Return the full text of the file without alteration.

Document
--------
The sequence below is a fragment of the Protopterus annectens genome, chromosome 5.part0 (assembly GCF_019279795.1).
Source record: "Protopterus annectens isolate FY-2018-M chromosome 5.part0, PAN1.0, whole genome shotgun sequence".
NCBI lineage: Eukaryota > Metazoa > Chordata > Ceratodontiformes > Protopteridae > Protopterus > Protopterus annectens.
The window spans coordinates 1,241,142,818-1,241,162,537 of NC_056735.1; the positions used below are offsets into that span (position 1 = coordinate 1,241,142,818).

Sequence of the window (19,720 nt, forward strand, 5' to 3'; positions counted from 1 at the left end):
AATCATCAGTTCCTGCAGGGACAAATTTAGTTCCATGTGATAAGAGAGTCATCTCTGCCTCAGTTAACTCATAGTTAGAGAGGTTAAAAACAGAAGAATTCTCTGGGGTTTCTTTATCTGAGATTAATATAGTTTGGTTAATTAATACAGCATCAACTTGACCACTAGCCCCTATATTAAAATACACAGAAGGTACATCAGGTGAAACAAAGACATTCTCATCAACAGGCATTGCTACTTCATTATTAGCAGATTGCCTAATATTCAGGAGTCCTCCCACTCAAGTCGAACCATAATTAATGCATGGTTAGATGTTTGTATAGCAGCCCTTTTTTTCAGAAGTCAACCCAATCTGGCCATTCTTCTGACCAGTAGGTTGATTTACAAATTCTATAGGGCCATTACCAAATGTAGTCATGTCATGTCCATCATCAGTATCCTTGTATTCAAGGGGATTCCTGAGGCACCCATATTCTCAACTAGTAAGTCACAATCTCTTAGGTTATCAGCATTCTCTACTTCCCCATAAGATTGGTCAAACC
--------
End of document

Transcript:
The sequence below is a fragment of the Protopterus annectens genome, chromosome 5.part0 (assembly GCF_019279795.1).
Source record: "Protopterus annectens isolate FY-2018-M chromosome 5.part0, PAN1.0, whole genome shotgun sequence".
NCBI lineage: Eukaryota > Metazoa > Chordata > Ceratodontiformes > Protopteridae > Protopterus > Protopterus annectens.
The window spans coordinates 1,241,142,818-1,241,162,537 of NC_056735.1; the positions used below are offsets into that span (position 1 = coordinate 1,241,142,818).

Sequence of the window (19,720 nt, forward strand, 5' to 3'; positions counted from 1 at the left end):
AATCATCAGTTCCTGCAGGGACAAATTTAGTTCCATGTGATAAGAGAGTCATCTCTGCCTCAGTTAACTCATAGTTAGAGAGGTTAAAAACAGAAGAATTCTCTGGGGTTTCTTTATCTGAGATTAATATAGTTTGGTTAATTAATACAGCATCAACTTGACCACTAGCCCCTATATTAAAATACACAGAAGGTACATCAGGTGAAACAAAGACATTCTCATCAACAGGCATTGCTACTTCATTATTAGCAGATTGCCTAATATTCAGGAGTCCTCCCACTCAAGTCGAACCATAATTAATGCATGGTTAGATGTTTGTATAGCAGCCCTTTTTTTCAGAAGTCAACCCAATCTGGCCATTCTTCTGACCAGTAGGTTGATTTACAAATTCTATAGGGCCATTACCAAATGTAGTCATGTCATGTCCATCATCAGTATCCTTGTATTCAAGGGGATTCCTGAGGCACCCATATTCTCAACTAGTAAGTCACAATCTCTTAGGTTATCAGCATTCTCTACTTCCCCATAAGATTGGTCAAACC